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Panel Round Two

Saturday, December 21, 2013

Copyright 2018 NPR. To see more, visit http://www.npr.org/.

Another question for the panel: Animal House of Representative, Life in the Fast Food Lane, First Domesticated Hairball.


CARL KASELL: From NPR and WBEZ-Chicago, this is WAIT WAIT...DON'T TELL ME!, the NPR news quiz. I'm Carl Kasell. We're playing this week with Roxanne Roberts, Roy Blount, Jr., and Tom Bodett. And here again is your host at the Orpheum Theater in Memphis, Tennessee, Peter Sagal.


Thank you, Carl. Thanks everybody.


SAGAL: Things are rocking along and in just a minute Carl admits we can't go on together with Suspicious Rhymes.


SAGAL: It's the listener limerick challenge. If you'd like to play, give us a call at 1-888-WAIT WAIT. That's 1-888-924-8924. Right now, panel, some more questions for you from the week's news. Roxanne, Steve Stockman is a Texas congressman who's announced he's running for Senate. While this campaign did not get off to a great start, what happened?

ROXANNE ROBERTS: I kind of read this and then I kind of skipped over it, so I kind of did read it. Can I have a hint?

SAGAL: It's like when they find cockroaches at your local Taco Bell, more cockroaches than usual, I should say.


ROBERTS: His campaign headquarters were infested?

SAGAL: And what happened?


SAGAL: Haven't you ever been to a restaurant where they found some health violation? What does the sign say at the front of the restaurant?

ROY BLOUNT, JR. AUTHOR: (Unintelligible).

ROBERTS: Oh, they closed it.

SAGAL: They shut it down.


SAGAL: It was condemned. It was a health hazard. Filthy bathrooms, holes in the walls, exposed wires. Congressman Stockman's campaign headquarters was equal parts Animal House and crack house.


SAGAL: Stockman defended himself saying, sure there were all these violations but he had outfitted the headquarters with multivitamins and antibacterial soap so...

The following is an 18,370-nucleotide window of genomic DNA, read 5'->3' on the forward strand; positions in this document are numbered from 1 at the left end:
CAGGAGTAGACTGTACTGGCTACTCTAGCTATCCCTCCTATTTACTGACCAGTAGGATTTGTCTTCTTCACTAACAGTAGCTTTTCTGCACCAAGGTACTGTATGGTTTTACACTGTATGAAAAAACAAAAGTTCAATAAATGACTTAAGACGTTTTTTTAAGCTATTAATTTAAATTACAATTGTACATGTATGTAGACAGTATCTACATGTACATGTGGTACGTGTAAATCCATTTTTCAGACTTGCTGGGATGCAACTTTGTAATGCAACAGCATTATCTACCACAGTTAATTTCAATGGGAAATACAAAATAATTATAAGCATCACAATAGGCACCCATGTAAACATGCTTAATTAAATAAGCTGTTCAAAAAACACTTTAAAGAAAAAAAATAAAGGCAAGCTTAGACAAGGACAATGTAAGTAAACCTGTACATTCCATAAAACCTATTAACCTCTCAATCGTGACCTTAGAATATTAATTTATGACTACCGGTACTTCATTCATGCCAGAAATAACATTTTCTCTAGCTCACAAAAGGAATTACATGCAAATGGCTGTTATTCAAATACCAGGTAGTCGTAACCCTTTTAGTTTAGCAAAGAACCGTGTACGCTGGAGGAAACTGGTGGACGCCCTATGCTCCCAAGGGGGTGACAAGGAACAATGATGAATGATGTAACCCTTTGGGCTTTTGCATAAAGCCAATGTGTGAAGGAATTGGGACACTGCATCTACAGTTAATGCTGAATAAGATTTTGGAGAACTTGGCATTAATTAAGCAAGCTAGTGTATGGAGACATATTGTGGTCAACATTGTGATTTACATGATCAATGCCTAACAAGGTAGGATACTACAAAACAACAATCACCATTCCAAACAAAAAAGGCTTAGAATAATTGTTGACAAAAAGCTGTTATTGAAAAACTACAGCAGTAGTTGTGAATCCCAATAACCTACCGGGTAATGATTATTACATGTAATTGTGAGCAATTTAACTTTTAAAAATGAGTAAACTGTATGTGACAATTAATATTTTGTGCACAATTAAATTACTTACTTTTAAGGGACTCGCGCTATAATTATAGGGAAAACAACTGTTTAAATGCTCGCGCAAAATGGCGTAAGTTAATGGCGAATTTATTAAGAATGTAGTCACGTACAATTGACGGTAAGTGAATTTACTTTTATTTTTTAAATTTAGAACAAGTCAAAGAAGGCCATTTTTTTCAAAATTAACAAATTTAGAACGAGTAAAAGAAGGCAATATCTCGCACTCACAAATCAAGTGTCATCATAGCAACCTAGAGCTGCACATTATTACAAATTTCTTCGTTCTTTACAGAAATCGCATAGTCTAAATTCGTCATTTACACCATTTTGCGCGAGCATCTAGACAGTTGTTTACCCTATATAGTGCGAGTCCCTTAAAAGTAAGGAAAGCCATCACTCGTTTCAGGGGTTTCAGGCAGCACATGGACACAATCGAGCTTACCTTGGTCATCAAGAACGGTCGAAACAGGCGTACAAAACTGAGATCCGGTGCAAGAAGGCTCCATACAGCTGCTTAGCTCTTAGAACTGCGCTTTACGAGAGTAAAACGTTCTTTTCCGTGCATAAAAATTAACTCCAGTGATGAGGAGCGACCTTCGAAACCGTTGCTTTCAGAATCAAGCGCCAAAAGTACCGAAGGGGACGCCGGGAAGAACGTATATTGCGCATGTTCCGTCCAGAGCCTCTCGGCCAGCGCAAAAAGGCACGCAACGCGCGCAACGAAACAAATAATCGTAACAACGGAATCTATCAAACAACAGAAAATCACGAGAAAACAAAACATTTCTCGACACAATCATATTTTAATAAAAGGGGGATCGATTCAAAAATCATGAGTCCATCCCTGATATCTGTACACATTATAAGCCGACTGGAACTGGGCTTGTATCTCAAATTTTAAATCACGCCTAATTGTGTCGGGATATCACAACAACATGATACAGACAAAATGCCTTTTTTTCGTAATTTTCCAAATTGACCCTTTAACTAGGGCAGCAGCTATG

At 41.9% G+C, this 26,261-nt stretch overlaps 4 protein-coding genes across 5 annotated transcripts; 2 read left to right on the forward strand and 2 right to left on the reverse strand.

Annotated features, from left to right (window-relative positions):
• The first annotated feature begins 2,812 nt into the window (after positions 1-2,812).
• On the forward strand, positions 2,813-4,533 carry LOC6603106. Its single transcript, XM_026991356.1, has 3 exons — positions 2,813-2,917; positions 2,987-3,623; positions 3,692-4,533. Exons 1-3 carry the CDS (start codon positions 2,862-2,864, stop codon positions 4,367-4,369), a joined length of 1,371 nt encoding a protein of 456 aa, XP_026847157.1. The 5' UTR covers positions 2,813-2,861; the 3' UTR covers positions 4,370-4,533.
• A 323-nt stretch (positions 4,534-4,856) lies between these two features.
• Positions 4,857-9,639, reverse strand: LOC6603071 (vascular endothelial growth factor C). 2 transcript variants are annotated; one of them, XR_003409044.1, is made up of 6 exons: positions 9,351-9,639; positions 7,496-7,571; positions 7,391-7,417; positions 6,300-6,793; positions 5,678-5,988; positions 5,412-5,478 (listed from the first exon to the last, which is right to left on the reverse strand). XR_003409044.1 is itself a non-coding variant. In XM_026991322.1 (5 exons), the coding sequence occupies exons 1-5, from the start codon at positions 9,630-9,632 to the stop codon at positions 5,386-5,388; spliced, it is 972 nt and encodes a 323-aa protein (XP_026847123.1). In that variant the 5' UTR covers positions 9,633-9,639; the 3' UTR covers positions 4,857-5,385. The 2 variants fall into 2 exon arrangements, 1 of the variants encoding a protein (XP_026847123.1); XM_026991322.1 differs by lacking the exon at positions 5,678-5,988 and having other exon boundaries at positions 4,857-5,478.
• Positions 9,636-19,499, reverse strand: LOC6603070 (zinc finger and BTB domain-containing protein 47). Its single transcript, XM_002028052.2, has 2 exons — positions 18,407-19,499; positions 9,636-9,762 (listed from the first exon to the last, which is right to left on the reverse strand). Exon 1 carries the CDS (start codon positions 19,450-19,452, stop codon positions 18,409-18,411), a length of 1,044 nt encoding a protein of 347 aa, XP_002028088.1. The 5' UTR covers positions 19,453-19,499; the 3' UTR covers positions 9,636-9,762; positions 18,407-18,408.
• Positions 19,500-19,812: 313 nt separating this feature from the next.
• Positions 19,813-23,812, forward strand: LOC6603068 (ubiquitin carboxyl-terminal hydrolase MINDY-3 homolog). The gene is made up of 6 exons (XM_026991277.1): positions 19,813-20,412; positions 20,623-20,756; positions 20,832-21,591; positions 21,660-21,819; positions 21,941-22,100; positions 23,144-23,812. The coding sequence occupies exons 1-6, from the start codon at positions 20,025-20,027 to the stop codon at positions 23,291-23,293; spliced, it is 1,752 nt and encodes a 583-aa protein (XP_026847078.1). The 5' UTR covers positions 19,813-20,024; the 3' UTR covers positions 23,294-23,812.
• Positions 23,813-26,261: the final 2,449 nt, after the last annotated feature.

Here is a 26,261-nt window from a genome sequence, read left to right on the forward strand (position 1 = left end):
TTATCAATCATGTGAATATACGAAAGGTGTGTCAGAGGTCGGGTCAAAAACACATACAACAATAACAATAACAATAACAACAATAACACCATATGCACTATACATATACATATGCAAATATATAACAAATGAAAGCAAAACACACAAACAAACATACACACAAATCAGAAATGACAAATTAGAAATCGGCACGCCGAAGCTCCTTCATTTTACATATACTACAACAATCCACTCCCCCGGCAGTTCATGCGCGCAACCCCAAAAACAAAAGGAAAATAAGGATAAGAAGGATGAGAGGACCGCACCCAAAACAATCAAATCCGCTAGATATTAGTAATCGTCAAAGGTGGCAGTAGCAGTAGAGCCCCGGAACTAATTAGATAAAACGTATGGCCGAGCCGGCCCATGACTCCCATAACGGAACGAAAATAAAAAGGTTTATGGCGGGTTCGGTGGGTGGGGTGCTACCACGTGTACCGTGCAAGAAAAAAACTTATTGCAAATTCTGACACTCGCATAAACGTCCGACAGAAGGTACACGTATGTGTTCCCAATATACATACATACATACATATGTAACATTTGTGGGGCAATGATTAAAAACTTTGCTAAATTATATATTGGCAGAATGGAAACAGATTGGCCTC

AUTHOR: I wonder why cockroaches do go into politics, which often seems the case.


SAGAL: It's true. Actually, when investigators broke into Stockman's headquarters, they found that his entire campaign staff, all 40 of them, were feral cats.


SAGAL: In response to his accusations, his spokes cat barfed and then licked it back up.


SAGAL: Tom, you're familiar with EZ-Pass, or I-Pass that lets you pay, you know, your highway tolls without stopping.

TOM BODETT: Yep, love it.

SAGAL: Well the technology is finally being used where it makes sense...where?

BODETT: Pay bathrooms? It would work. I mean, think of it, it would work. I don't know where you'd mount it but it would work.


BODETT: Where it really matters.

SAGAL: Well, they're trying to make something that's convenient even more convenient.

BODETT: Even more convenient. OK, we're back to the bathrooms but...


BODETT: Do you have another hint?

SAGAL: Well, pull ahead to the second window.

BODETT: Banking?


BODETT: Oh, fast food.

SAGAL: Yes, fast food drive-thrus.


BODETT: Oh, what a great idea. I mean, if you're into that kind of thing.

SAGAL: 2013, the year when we decided that being fed without having to exit your car was no longer convenient enough.


SAGAL: Five Wendy's locations in New York are pioneering this technology that allows you to pay for your food exactly in the same way you'll eat it without stopping and with no thought of the consequences.


SAGAL: It's good. It's not quite the American dream. It still requires you to use your hands to eat. What we really want is to just pull up at Wendy's or wherever and have a giant bird regurgitate in our mouths.


SAGAL: That would be...

BODETT: If there was a dispenser in my minivan where you could just fill it up with coffee and then suck it out of one of those camelback spouts.


AUTHOR: There must be a way that you could just get fat without eating.


SAGAL: That would be the final thing. Roy, the recent discovery of 5300-year-old fossils in China reveal that humans had what even earlier than we thought?

AUTHOR: You mean earlier in the morning or...


SAGAL: This is something we have today but we didn't think that we did this until much later in our history as a species. It turns out that 5300 years ago at least we were doing this thing.

AUTHOR: Meatballs.


AUTHOR: I don't know.

SAGAL: They just found some noodles and extrapolate.

AUTHOR: Yeah, yeah, yeah...


AUTHOR: ...you know...

SAGAL: They also found a 5300-year-old litter box.

AUTHOR: Oh, pets.

SAGAL: Specifically.




SAGAL: Pet cats. It has long been thought that domesticated cats originated in the Middle East and didn't spread to other places until about 1,000 years later. But these remains have humans and cats living together for millennia all over the world. The cat fossils were found near shards of broken pottery, leading scientists to believe the cats had died shortly after knocking them off a counter for no reason.


SAGAL: But the question is, how do you know that it was a domesticated cat while it was found with the remains of seven other cats and a woman who lived alone?


(SOUNDBITE OF MUSIC) Transcript provided by NPR, Copyright NPR.

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